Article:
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Protecting athletes from sudden cardiac death

JAMA The Journal of the American Medical Association (Impact Factor: 30.39). 11/2006; 296(13):1648-50. DOI: 10.1001/jama.296.13.1648
Source: PubMed
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    • "This condition becomes progressively worse affecting the metabolic activity of the heart muscles. Over a period of time, the heart muscles become weak and may lead to heart failure and causing arrhythmias [4]. Even more, often the deposited plaques erode or rupture resulting into thrombus formation restricting the flow of blood to the heart muscles thereby increasing the risk of sudden cardiac death. "
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    ABSTRACT: Coronary artery disease (CAD) is the narrowing of coronary arteries leading to inadequate supply of nutrients and oxygen to the heart muscles. Over time, the condition can weaken the heart muscles and may lead to heart failure, arrhythmias and even sudden cardiac death. Hence, the early diagnosis of CAD can save life and prevent the risk of stroke. Electrocardiogram (ECG) depicts the state of the heart and can be used to detect the CAD. Small changes in the ECG signal indicate a particular disease. It is very difficult to decipher these minute changes in the ECG signal, as it is prone to artifacts and noise. Hence, we detect the R peaks from the ECG and use heart rate signals for our analysis. The manual inspection of the heart rate signals is time consuming, taxing and prone to errors due to fatigue. Hence, a decision support system independent of human intervention can yield accurate repeatable results. In this paper, we present a new method for diagnosis of CAD using tunable-Q wavelet transform (TQWT) based features extracted from heart rate signals. The heart rate signals are decomposed into various sub-bands using TQWT for better diagnostic feature extraction. The nonlinear feature called centered correntropy is computed on decomposed detail sub-band. Then the principal component analysis (PCA) is performed on these CC to transform the number of features. These clinically significant features are subjected to least squares support vector machine (LS-SVM) with different kernel functions for automated diagnosis. The experimental results demonstrate highest classification accuracy, sensitivity, specificity and Matthews correlation coefficient of for Q-factor =24 using Morlet wavelet kernel function with optimized kernel and regularization parameters. Also, we have developed a novel CAD Risk index using significant features to discriminate the two classes using a single number. Our proposed methodology is more suitable in classification of normal and CAD heart rate signals and can aid the clinicians while screening the CAD patients.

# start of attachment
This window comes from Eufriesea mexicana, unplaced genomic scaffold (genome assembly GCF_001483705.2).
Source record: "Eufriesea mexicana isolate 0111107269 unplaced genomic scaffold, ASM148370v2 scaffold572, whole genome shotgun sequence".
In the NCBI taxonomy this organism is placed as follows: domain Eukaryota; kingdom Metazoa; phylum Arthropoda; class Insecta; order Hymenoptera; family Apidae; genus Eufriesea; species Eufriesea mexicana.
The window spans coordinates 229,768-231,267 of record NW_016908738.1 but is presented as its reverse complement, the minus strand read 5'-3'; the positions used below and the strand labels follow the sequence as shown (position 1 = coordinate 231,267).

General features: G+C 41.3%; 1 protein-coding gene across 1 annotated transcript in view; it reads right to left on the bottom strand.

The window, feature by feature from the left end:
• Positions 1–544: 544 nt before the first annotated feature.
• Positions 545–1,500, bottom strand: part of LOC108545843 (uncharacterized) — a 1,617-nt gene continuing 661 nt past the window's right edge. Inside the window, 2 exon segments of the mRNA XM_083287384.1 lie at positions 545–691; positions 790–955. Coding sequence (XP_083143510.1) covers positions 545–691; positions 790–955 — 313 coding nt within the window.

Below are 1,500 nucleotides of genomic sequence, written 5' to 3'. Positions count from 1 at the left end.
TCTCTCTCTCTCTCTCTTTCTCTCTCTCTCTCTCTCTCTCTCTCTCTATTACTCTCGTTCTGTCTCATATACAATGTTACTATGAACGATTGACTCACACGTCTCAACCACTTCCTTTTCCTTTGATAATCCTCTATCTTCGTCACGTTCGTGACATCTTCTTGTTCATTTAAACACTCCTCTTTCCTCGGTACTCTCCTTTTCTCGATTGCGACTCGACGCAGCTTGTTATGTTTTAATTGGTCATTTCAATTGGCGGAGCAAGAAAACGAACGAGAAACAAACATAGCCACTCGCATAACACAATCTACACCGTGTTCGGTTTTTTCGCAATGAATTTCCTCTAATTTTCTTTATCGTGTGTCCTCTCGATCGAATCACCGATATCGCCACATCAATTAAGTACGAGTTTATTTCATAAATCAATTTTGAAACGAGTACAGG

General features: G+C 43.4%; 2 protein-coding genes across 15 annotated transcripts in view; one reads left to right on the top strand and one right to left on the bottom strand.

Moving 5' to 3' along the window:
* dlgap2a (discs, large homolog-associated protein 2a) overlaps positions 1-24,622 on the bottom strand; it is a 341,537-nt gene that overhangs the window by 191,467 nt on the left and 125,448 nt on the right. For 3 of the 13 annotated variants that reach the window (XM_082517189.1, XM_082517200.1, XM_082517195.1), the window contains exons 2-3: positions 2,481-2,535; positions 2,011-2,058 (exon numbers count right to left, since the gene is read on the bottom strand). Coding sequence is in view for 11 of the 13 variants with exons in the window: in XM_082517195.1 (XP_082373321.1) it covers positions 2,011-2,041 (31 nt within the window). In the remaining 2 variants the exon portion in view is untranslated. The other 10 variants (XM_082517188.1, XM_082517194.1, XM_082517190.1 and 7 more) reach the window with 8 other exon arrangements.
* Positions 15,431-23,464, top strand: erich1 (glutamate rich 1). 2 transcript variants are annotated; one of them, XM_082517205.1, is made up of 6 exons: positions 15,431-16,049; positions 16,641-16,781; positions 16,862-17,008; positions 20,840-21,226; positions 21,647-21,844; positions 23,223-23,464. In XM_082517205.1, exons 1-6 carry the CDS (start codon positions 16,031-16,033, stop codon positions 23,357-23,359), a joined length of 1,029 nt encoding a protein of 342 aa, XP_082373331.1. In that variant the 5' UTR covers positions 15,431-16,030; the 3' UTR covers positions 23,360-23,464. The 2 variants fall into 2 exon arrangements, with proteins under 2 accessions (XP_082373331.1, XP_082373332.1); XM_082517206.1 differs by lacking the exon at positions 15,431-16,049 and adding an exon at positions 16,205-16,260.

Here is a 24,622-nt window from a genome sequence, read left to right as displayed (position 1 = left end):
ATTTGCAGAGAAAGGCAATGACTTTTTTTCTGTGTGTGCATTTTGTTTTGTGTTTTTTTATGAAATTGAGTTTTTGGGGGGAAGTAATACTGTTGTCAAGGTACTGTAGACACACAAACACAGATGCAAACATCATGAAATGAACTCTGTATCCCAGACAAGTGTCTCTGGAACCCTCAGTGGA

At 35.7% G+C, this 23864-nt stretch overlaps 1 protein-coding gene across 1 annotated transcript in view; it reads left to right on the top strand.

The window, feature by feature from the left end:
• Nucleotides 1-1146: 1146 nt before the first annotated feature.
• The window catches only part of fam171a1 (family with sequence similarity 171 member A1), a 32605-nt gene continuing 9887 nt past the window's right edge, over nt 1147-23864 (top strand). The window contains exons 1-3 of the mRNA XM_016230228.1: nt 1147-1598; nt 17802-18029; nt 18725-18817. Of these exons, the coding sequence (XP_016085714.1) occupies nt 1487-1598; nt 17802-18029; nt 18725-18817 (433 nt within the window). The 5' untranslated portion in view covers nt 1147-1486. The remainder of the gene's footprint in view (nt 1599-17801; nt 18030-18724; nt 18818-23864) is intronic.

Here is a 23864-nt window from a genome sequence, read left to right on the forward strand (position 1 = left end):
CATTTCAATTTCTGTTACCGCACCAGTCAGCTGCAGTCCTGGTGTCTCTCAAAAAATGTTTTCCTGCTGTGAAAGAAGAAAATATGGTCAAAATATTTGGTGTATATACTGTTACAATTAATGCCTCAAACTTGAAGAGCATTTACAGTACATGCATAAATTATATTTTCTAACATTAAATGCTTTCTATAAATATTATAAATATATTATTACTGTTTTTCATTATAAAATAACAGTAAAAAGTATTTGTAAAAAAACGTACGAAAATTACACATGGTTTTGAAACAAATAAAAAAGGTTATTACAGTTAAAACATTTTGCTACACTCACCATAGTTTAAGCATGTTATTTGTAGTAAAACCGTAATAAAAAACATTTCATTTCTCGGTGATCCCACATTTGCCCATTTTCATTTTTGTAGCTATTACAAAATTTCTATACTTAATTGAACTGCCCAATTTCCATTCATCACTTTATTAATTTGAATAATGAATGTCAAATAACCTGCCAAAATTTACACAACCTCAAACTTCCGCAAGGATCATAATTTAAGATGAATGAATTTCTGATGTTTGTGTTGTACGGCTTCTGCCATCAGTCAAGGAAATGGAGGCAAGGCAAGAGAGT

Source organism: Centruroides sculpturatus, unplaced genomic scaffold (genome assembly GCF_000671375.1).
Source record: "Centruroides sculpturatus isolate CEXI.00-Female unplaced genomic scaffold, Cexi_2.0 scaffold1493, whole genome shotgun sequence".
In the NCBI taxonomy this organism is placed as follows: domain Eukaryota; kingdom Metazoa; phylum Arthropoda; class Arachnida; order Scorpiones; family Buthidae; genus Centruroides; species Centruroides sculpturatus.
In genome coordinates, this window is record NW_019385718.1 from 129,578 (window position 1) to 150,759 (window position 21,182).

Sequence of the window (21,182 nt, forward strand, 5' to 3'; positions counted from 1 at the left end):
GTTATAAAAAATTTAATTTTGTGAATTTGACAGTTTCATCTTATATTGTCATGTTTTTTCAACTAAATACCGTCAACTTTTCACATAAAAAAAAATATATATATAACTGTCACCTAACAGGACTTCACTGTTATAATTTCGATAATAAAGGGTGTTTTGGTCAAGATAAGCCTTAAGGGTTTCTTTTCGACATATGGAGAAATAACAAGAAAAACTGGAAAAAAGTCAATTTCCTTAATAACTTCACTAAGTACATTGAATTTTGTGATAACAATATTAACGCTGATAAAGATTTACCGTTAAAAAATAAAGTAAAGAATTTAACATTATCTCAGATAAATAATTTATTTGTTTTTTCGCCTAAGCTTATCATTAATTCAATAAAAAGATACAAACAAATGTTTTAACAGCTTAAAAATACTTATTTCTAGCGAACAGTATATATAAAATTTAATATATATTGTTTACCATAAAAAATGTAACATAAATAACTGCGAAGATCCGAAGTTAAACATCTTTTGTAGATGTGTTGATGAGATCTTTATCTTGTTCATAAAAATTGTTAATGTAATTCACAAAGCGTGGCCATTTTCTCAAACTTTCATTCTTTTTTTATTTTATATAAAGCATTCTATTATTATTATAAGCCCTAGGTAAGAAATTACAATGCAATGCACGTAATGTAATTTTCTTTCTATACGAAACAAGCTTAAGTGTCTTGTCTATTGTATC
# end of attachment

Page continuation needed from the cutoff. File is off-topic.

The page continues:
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    ABSTRACT: Habitual physical activity reduces coronary heart disease events, but vig- orous activity can also acutely and transiently increase the risk of sudden cardiac death and acute myocardial infarction in susceptible persons. This scientific statement discusses the potential cardiovascular complications of exercise, their pathological substrate, and their incidence and suggests strategies to reduce these complications. Exercise-associated acute cardiac events generally occur in individuals with structural cardiac disease. He- reditary or congenital cardiovascular abnormalities are predominantly responsible for cardiac events among young individuals, whereas athero- sclerotic disease is primarily responsible for these events in adults. The absolute rate of exercise-related sudden cardiac death varies with the prevalence of disease in the study population. The incidence of both acute myocardial infarction and sudden death is greatest in the habitually least physically active individuals. No strategies have been adequately studied to evaluate their ability to reduce exercise-related acute cardiovascular events. Maintaining physical fitness through regular physical activity may help to reduce events because a disproportionate number of events occur in least physically active subjects performing unaccustomed physical activity. Other strategies, such as screening patients before participation in exercise, excluding high-risk patients from certain activities, promptly evaluating possible prodromal symptoms, training fitness personnel for emergencies, and encouraging patients to avoid high-risk activities, appear prudent but have not been systematically evaluated.
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    ABSTRACT: The sudden death of a young athlete on the playing field remains the most devastating medical event in sports, with compelling reasons to implement effective preventive strategies. Preparticipation screening is widely practiced, but universal agreement regarding the most appropriate method for cardiovascular screening is lacking. The addition of a resting 12-lead electrocardiogram (ECG) to a comprehensive personal and family history and physical examination will increase detection of those athletes with potentially lethal cardiovascular disorders at risk for sudden cardiac death. However, complex issues regarding feasibility, false positive results, cost-effectiveness, and physician and health system infrastructure still remain regarding large-scale implementation of ECG screening in the United States. When used, ECG interpretations based on modern criteria to distinguish abnormal findings from physiologic alterations in athletes must be applied to ensure acceptable accuracy.
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